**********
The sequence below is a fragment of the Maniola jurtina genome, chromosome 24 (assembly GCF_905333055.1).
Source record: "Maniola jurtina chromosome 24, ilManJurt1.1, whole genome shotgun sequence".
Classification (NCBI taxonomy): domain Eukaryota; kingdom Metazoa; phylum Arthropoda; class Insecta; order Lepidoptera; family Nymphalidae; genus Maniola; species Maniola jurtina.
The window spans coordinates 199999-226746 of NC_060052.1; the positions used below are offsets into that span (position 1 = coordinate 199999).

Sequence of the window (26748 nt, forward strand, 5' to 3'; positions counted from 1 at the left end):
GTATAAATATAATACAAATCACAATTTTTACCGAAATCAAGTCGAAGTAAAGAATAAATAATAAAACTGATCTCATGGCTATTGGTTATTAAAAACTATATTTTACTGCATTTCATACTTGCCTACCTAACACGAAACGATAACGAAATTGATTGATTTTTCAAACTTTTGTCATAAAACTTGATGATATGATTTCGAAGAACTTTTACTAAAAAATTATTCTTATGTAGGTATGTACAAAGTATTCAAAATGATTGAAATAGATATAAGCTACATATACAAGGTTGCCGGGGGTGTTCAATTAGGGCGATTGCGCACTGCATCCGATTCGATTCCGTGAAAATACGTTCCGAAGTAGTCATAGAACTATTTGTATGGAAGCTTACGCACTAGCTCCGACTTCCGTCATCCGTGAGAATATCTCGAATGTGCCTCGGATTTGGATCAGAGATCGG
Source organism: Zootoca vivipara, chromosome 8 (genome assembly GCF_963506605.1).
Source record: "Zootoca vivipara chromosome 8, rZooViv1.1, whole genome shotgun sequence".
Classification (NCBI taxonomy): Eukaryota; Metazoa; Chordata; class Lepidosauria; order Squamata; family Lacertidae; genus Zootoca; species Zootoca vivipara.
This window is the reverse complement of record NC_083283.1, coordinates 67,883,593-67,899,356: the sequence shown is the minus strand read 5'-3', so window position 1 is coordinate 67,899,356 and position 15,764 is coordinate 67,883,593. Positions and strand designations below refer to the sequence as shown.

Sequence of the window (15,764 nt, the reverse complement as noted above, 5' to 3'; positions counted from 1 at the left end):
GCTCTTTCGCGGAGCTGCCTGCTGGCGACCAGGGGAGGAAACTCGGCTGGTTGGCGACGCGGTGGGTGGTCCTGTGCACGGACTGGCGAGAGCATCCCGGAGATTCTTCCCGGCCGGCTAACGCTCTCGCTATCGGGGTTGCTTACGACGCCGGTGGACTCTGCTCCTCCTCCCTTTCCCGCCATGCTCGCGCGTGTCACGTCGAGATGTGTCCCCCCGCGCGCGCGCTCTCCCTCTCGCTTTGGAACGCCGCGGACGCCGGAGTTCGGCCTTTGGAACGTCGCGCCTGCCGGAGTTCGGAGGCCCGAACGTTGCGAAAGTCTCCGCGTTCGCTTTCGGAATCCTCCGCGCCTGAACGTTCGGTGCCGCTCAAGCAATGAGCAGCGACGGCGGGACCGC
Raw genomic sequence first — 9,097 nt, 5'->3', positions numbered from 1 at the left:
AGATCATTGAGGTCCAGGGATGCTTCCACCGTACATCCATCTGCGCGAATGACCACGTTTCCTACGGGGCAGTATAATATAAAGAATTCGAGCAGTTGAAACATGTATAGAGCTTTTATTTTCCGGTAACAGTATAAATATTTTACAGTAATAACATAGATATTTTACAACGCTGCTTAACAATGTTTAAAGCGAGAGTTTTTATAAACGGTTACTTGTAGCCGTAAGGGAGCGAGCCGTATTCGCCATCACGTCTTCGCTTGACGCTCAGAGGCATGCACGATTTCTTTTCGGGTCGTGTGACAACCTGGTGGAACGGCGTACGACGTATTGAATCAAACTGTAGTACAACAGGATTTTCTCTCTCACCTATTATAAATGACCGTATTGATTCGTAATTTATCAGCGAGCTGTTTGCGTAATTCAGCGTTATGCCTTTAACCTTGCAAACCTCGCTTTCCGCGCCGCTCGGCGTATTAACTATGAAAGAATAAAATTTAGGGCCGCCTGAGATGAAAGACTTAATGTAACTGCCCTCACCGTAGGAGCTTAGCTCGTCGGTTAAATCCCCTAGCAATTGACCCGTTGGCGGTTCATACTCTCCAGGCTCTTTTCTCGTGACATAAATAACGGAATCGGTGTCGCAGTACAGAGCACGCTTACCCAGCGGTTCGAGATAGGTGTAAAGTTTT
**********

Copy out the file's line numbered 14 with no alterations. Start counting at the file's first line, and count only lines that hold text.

AGATCATTGAGGTCCAGGGATGCTTCCACCGTACATCCATCTGCGCGAATGACCACGTTTCCTACGGGGCAGTATAATATAAAGAATTCGAGCAGTTGAAACATGTATAGAGCTTTTATTTTCCGGTAACAGTATAAATATTTTACAGTAATAACATAGATATTTTACAACGCTGCTTAACAATGTTTAAAGCGAGAGTTTTTATAAACGGTTACTTGTAGCCGTAAGGGAGCGAGCCGTATTCGCCATCACGTCTTCGCTTGACGCTCAGAGGCATGCACGATTTCTTTTCGGGTCGTGTGACAACCTGGTGGAACGGCGTACGACGTATTGAATCAAACTGTAGTACAACAGGATTTTCTCTCTCACCTATTATAAATGACCGTATTGATTCGTAATTTATCAGCGAGCTGTTTGCGTAATTCAGCGTTATGCCTTTAACCTTGCAAACCTCGCTTTCCGCGCCGCTCGGCGTATTAACTATGAAAGAATAAAATTTAGGGCCGCCTGAGATGAAAGACTTAATGTAACTGCCCTCACCGTAGGAGCTTAGCTCGTCGGTTAAATCCCCTAGCAATTGACCCGTTGGCGGTTCATACTCTCCAGGCTCTTTTCTCGTGACATAAATAACGGAATCGGTGTCGCAGTACAGAGCACGCTTACCCAGCGGTTCGAGATAGGTGTAAAGTTTT